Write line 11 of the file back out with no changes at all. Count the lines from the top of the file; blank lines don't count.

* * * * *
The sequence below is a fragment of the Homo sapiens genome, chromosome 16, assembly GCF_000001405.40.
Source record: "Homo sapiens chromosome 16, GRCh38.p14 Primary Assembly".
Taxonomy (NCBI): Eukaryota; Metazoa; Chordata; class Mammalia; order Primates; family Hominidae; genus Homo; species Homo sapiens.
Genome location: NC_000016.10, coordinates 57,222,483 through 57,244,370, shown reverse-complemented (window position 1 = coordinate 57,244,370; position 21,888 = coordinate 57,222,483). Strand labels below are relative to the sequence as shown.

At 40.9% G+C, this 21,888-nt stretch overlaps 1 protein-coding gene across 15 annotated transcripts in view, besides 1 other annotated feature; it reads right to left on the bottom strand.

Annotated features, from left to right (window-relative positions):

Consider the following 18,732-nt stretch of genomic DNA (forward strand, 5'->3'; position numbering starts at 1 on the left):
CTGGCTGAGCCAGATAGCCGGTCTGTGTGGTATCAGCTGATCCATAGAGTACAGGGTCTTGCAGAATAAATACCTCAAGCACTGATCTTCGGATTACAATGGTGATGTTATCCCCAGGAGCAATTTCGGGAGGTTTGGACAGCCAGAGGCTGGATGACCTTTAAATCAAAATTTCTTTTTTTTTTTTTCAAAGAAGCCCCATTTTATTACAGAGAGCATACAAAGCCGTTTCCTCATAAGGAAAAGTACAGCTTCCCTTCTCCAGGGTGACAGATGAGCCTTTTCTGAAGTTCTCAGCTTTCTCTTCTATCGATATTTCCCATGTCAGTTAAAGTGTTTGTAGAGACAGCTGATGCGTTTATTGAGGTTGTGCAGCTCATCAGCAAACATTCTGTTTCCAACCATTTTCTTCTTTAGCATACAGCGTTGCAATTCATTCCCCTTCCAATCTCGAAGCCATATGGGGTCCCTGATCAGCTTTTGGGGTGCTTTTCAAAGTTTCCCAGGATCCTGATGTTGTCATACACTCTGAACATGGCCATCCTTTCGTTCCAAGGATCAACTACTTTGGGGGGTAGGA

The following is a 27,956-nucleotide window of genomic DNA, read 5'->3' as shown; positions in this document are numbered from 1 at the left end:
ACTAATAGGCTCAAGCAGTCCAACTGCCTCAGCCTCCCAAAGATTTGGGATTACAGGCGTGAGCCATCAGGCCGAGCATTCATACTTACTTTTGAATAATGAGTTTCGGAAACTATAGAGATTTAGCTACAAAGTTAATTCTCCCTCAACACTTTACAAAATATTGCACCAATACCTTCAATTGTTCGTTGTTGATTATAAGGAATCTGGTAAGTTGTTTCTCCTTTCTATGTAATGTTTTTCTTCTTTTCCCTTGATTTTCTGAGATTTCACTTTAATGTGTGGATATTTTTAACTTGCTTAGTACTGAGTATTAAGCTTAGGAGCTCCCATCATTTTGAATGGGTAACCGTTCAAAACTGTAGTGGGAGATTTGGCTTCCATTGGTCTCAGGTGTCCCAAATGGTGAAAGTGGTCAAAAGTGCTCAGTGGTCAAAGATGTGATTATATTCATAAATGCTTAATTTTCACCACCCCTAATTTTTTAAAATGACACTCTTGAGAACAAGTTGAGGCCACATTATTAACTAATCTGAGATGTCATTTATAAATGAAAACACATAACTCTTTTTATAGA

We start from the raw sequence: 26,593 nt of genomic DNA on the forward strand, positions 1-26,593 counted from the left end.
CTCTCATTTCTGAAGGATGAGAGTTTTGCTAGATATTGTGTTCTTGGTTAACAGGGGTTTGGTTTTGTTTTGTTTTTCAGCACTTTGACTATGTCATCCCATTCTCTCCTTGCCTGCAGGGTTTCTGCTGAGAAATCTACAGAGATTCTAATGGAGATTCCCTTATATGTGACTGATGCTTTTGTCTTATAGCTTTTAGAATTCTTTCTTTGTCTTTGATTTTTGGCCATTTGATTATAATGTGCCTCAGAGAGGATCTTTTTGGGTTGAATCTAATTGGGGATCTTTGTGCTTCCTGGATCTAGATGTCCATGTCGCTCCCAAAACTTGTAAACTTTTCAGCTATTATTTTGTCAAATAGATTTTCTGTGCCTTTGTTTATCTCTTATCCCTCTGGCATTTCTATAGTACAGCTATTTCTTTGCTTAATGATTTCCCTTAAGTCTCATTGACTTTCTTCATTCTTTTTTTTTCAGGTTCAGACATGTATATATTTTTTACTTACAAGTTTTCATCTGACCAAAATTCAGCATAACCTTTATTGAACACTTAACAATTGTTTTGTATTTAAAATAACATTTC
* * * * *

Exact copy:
We start from the raw sequence: 26,593 nt of genomic DNA on the forward strand, positions 1-26,593 counted from the left end.